Originally: Presentation of the National Coalition for Haitian Rights (NCHR)
International Conference on Impunity in Haiti
Presentation of the National Coalition for Haitian Rights (NCHR)
Port-au-Prince, 5 June 2003
Ladies and Gentlemen,
The National Coalition for Haitian Rights (NCHR) would like to thank the Haitian Journalist Association (AJH) for the honour of being asked to contribute to this important international conference on impunity by speaking on the theme: « causes and consequences of impunity in Haiti ».
Given the current political situation, the subject of impunity has increasingly become preoccupied the minds of men and women who support a society in which laws and principles are respected. Yet, nearly fifty-seven (57) years after the creation of the United Nations? charter on June 26, 1945, Haiti, one of the fifty-one (51) founding countries of this world organization, finds itself mired in impunity.
Before speaking to the causes and consequences of impunity, it is important to define the concept of impunity within the context of the series of United Nations? principles regarding the promotion and protection of human rights.
In essence, impunity is defined by the absence of law wherein the implication of criminal responsibility, as well as civil, administrative or disciplinary responsibilities, of perpetrators of human rights violations is lacking, allowing individuals to escape all investigation that would lead to their indictment, arrest, and judgment, and/or in cases where individuals are recognized as guilty, the rendering of sentences that are inappropriate in comparison to the harm suffered by their victims.
If one accepts this definition, than one is able to affirm that in Haiti, impunity is the rule rather than the exception. For in this country criminals are plentiful. They are here, in the city, each day more arrogant, more aggressive, more cruel. Both Viola ROBERT, who mourns the murders of her three (3) sons, and the members of the Saint-Fleur family who lost five (5) family members in Fort Liberté, eleventh (11th) municipality of Petit-Goâve can attest to this reality.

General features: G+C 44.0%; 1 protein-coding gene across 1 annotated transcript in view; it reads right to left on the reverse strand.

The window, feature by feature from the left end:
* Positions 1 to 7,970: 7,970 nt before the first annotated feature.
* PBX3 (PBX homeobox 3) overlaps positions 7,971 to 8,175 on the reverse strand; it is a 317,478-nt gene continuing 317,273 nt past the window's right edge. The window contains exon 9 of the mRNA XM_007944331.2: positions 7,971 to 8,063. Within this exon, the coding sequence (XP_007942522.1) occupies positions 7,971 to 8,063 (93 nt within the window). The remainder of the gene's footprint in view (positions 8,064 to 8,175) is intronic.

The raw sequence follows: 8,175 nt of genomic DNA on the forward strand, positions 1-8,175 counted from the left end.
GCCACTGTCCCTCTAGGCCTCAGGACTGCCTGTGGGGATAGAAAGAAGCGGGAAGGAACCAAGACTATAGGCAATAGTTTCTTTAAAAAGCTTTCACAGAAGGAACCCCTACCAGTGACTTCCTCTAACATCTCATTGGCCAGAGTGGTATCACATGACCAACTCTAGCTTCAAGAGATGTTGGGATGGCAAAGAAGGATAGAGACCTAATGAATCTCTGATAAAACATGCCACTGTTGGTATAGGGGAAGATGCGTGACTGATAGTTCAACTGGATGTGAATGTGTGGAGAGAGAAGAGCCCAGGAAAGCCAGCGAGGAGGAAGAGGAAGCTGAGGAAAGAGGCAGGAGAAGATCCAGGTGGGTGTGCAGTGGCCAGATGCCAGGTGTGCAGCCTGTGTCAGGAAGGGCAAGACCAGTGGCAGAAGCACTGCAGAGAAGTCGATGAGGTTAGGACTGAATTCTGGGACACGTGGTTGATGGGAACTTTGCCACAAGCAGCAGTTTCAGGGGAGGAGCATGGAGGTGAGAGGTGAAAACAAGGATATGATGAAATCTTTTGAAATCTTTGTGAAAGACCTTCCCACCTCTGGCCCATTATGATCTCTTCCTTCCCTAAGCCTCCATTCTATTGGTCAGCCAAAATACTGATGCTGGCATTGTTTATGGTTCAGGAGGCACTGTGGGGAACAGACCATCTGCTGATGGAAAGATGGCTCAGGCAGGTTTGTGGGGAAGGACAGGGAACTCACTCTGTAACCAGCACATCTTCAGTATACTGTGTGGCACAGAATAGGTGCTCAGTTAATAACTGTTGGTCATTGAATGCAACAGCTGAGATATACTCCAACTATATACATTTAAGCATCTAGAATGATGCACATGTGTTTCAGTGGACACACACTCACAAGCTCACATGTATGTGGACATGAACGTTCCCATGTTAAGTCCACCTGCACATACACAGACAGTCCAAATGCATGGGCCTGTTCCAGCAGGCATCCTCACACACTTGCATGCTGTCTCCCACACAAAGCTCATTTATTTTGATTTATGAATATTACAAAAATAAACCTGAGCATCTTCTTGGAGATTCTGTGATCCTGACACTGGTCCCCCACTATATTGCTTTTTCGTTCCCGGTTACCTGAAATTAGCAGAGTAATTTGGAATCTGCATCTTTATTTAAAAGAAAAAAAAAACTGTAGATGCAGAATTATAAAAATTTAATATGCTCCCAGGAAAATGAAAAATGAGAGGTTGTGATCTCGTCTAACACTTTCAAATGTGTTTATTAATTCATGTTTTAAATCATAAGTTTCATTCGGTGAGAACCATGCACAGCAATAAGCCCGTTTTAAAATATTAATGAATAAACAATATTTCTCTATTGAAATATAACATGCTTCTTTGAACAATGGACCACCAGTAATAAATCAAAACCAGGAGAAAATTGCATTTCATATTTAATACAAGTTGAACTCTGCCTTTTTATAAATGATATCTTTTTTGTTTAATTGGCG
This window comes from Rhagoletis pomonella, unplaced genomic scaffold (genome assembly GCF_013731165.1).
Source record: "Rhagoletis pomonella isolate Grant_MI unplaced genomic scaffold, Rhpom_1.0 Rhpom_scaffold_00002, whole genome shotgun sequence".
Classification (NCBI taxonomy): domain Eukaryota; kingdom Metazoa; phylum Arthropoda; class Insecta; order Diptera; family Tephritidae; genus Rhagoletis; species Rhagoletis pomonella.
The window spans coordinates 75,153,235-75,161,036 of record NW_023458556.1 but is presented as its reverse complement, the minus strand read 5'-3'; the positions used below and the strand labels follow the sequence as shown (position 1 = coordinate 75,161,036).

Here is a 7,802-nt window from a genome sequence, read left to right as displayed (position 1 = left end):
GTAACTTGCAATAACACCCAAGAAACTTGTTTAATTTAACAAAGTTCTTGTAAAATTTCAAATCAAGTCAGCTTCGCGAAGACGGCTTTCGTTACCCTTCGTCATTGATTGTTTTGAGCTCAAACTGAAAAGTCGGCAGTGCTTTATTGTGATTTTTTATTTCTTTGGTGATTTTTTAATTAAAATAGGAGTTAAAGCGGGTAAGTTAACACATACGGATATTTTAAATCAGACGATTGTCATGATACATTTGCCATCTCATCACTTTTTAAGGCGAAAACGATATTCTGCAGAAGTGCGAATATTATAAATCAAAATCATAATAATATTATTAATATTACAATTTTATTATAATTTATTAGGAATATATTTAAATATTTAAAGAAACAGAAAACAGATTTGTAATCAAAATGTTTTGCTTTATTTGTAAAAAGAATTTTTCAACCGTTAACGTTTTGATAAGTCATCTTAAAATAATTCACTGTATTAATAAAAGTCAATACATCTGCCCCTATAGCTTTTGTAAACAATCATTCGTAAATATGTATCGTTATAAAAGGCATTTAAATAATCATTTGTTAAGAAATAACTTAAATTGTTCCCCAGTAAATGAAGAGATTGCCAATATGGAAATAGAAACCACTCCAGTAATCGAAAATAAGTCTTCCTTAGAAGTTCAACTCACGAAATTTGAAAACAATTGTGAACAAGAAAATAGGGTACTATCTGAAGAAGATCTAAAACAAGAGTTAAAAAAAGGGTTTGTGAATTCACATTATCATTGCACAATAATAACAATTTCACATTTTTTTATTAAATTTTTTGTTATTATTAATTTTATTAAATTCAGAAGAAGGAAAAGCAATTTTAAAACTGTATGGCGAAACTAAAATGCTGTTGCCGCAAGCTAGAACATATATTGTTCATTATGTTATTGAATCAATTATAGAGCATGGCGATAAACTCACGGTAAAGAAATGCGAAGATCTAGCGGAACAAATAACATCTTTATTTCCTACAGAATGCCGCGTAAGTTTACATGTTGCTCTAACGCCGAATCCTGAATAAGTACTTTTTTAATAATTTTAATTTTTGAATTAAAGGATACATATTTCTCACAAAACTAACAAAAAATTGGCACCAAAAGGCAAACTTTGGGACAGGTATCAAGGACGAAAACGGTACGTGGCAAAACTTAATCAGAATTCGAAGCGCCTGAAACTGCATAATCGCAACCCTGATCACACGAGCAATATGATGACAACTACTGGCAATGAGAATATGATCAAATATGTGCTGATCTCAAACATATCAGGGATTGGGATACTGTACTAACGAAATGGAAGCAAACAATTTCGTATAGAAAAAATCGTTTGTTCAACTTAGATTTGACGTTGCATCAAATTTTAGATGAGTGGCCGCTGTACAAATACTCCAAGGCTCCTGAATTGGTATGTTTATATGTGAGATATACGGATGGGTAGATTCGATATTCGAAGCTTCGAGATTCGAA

In our opinion the causes of impunity in Haiti are rooted in the lack of political will to establish a society based on the universal values of justice, liberty, and democracy; in a criminal agenda as far as human rights violations are concerned; in the structural deficiencies of the judicial system; in the weaknesses of the Administrative and Judicial Police, in the inaccessibility of judicial authorities; in the corruption within the judiciary; in the dependence of the judicial branch upon the executive branch; in short, in the politicization of key state institutions.
Today, Haitian society lives in a strange psychosis of fear. More and more, citizens are being exposed to cases of gratuitous violence and spectacular crimes, the likes of which Haitian society is not accustomed to. One can cite, among others: the massacres of the peasants of Jean Rabel, Piatre, Danty, Bocozelle, the appalling murders of Jean Marie Vincent, Guy Malary, Antoine et Georges Izméry, Mireille Durocher Bertin, Ti Jean Pierre Louis, Jean Hubert Feuillé, Yvon Toussaint, Chenel Gracien, Jean L Dominique, Jean Claude Louissaint, Brignol Lindor, Ricardo Benjamin, and the children of Viola Robert, etc.
Impunity generates a recurrence of crime and insecurity of which no sector of the population is spared. Not a day goes by without the reporting of new cases of rape, kidnapping, torture, theft, and horrific murders. The National Justice and Peace Commission, in its latest report covering the months of April and May, noted an average of one (1) death per night in the streets of the capital and the towns in the countryside.
Given this, it can be concluded that impunity constitutes a threat to social stability and to the foundation of the State. A solid society cannot be built without the punishment of those who break the law. Today the image that Haiti offers the world is one of a vast sea of impunity where public authority is not exercised by political figures, judges, police officers, or civil servants, but rather by the forces in the streets.
NCHR invites all organized forces within the country to join in their efforts to force the government to put an end to the endless flow of, and to seriously respond to the demands of the Haitian people for justice and security ? for a day when we can enjoy the State of Law for which we are all aspiring.